Intelsat 22

Summary

Intelsat 22
NamesIS-22
Mission typeCommunications
OperatorIntelsat
COSPAR ID2012-011A
SATCAT no.38098
Websitehttps://www.jsat.net/en/
Mission duration18 years (planned)
Spacecraft properties
SpacecraftIntelsat 22
Spacecraft typeBoeing 702
BusBSS-702MP
ManufacturerBoeing Space Systems
Launch mass6,199 kg (13,666 lb)
Start of mission
Launch date23 March 2012, 12:10:32 UTC
RocketProton-M / Briz-M
Launch siteBaikonur, Site 200/39
ContractorInternational Launch Services (ILS)
Entered serviceMay 2012
Orbital parameters
Reference systemGeocentric orbit[1]
RegimeGeostationary orbit
Longitude72° East
Transponders
Band60 transponders:
24 C-band
18 Ku-band
18 UHF
Coverage areaEurope, Africa, Middle East, Asia, Australia
 

Intelsat 22, is a communications satellite in geostationary orbit and constructed by Boeing Space Systems for the Intelsat Corporation.[2][3] The satellite was planned to be located at 72° East Longitude over the Indian Ocean.

The Australian Defence Force (ADF) signed a US$167 million contract with Intelsat for the UHF payload on the Intelsat 22 satellite for 15 years of service.[4]

Communications payloads

Intelsat 22 had three distinct communications payloads. A 48 channel C-band payload with 36 MHz channels, a 24 channel Ku-band payload with 36 MHz channels, and an 18 channel Ultra high frequency (UHF) payload with 25 kHz channels.

C-band payload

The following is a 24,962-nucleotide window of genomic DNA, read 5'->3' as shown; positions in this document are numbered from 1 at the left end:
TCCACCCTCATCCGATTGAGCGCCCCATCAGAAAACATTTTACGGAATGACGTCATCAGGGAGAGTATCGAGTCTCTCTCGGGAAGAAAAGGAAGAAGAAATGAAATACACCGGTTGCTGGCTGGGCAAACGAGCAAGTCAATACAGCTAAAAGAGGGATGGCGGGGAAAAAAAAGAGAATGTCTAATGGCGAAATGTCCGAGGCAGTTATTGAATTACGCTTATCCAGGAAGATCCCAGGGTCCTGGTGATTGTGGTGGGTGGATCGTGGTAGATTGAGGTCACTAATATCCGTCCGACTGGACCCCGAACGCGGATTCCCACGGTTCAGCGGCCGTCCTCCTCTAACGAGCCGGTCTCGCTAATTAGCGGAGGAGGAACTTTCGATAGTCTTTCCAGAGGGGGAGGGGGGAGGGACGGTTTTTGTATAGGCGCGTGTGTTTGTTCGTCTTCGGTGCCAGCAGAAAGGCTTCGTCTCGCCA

The Intelsat 24 C-band payload consists of 48 operational 36 MHz channels. Two antennas provide service to the Africa and Asia regions. There is some cross connect capability between the two regions.

Ku-band payload

The Intelsat 18 Ku-band payload consists of 24 operational 36 MHz channels with coverage for the Middle East, Africa, and Europe.

UHF payload

The UHF payload consists of 18 operational 25 kHz channels which were added to the Intelsat 22 satellite as a result of the contract with ADF (Australia).

Launch

Intelsat 22 was launched on 25 March 2012 at 12:10:32 UTC.[3]

References

  1. ^ "INTELSAT 22 2012-011A 38098". N2YO.com. 28 October 2013. Retrieved 29 October 2013.
  2. ^ http://www.intelsat.com/press/news-releases/2009/20090427-2.asp
  3. ^ a b "Display: Intelsat 22 2012-045A". NASA. 10 February 2021. Retrieved 29 March 2021. This article incorporates text from this source, which is in the public domain.
  4. ^ http://www.itwire.com/content/view/24663/1231/